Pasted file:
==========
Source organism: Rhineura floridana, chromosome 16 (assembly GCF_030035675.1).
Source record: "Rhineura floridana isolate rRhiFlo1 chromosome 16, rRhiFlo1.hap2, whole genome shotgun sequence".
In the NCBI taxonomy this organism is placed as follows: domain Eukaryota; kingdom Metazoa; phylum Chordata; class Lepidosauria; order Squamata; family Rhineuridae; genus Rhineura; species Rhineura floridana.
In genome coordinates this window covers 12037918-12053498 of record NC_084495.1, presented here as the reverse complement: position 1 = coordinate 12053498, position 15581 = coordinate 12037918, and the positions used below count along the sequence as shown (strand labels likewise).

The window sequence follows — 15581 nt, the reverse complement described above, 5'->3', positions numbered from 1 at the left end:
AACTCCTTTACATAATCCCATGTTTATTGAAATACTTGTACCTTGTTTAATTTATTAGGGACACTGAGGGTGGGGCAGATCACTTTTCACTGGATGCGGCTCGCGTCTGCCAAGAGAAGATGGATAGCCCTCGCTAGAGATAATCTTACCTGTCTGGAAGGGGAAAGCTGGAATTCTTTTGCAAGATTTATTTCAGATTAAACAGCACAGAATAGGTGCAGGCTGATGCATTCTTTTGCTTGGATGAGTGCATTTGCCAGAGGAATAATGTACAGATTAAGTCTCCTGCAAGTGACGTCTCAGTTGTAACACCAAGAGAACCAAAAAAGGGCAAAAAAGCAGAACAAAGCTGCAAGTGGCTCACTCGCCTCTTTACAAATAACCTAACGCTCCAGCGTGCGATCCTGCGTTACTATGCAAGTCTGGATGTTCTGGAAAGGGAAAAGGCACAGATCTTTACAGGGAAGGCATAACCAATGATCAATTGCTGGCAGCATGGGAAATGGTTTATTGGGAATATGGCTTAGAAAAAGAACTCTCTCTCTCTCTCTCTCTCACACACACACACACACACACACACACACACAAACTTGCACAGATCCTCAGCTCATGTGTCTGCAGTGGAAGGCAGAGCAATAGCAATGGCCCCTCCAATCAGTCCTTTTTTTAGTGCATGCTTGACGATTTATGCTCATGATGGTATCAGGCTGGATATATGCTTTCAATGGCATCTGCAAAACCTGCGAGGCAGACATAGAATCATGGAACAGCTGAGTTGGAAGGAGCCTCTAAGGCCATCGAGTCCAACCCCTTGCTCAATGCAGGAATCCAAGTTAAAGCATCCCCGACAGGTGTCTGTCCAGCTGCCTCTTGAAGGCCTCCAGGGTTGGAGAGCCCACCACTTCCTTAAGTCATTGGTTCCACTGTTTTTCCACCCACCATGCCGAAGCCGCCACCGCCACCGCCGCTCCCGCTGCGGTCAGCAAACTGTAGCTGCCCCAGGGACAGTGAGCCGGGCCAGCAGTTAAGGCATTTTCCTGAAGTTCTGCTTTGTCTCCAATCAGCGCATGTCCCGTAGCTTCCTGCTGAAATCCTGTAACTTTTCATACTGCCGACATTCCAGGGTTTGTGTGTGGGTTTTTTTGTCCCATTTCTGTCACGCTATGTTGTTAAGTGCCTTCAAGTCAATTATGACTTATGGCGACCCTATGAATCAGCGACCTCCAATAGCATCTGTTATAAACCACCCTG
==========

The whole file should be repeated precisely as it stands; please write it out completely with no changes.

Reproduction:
Source organism: Rhineura floridana, chromosome 16 (assembly GCF_030035675.1).
Source record: "Rhineura floridana isolate rRhiFlo1 chromosome 16, rRhiFlo1.hap2, whole genome shotgun sequence".
In the NCBI taxonomy this organism is placed as follows: domain Eukaryota; kingdom Metazoa; phylum Chordata; class Lepidosauria; order Squamata; family Rhineuridae; genus Rhineura; species Rhineura floridana.
In genome coordinates this window covers 12037918-12053498 of record NC_084495.1, presented here as the reverse complement: position 1 = coordinate 12053498, position 15581 = coordinate 12037918, and the positions used below count along the sequence as shown (strand labels likewise).

The window sequence follows — 15581 nt, the reverse complement described above, 5'->3', positions numbered from 1 at the left end:
AACTCCTTTACATAATCCCATGTTTATTGAAATACTTGTACCTTGTTTAATTTATTAGGGACACTGAGGGTGGGGCAGATCACTTTTCACTGGATGCGGCTCGCGTCTGCCAAGAGAAGATGGATAGCCCTCGCTAGAGATAATCTTACCTGTCTGGAAGGGGAAAGCTGGAATTCTTTTGCAAGATTTATTTCAGATTAAACAGCACAGAATAGGTGCAGGCTGATGCATTCTTTTGCTTGGATGAGTGCATTTGCCAGAGGAATAATGTACAGATTAAGTCTCCTGCAAGTGACGTCTCAGTTGTAACACCAAGAGAACCAAAAAAGGGCAAAAAAGCAGAACAAAGCTGCAAGTGGCTCACTCGCCTCTTTACAAATAACCTAACGCTCCAGCGTGCGATCCTGCGTTACTATGCAAGTCTGGATGTTCTGGAAAGGGAAAAGGCACAGATCTTTACAGGGAAGGCATAACCAATGATCAATTGCTGGCAGCATGGGAAATGGTTTATTGGGAATATGGCTTAGAAAAAGAACTCTCTCTCTCTCTCTCTCTCACACACACACACACACACACACACACACACAAACTTGCACAGATCCTCAGCTCATGTGTCTGCAGTGGAAGGCAGAGCAATAGCAATGGCCCCTCCAATCAGTCCTTTTTTTAGTGCATGCTTGACGATTTATGCTCATGATGGTATCAGGCTGGATATATGCTTTCAATGGCATCTGCAAAACCTGCGAGGCAGACATAGAATCATGGAACAGCTGAGTTGGAAGGAGCCTCTAAGGCCATCGAGTCCAACCCCTTGCTCAATGCAGGAATCCAAGTTAAAGCATCCCCGACAGGTGTCTGTCCAGCTGCCTCTTGAAGGCCTCCAGGGTTGGAGAGCCCACCACTTCCTTAAGTCATTGGTTCCACTGTTTTTCCACCCACCATGCCGAAGCCGCCACCGCCACCGCCGCTCCCGCTGCGGTCAGCAAACTGTAGCTGCCCCAGGGACAGTGAGCCGGGCCAGCAGTTAAGGCATTTTCCTGAAGTTCTGCTTTGTCTCCAATCAGCGCATGTCCCGTAGCTTCCTGCTGAAATCCTGTAACTTTTCATACTGCCGACATTCCAGGGTTTGTGTGTGGGTTTTTTTGTCCCATTTCTGTCACGCTATGTTGTTAAGTGCCTTCAAGTCAATTATGACTTATGGCGACCCTATGAATCAGCGACCTCCAATAGCATCTGTTATAAACCACCCTG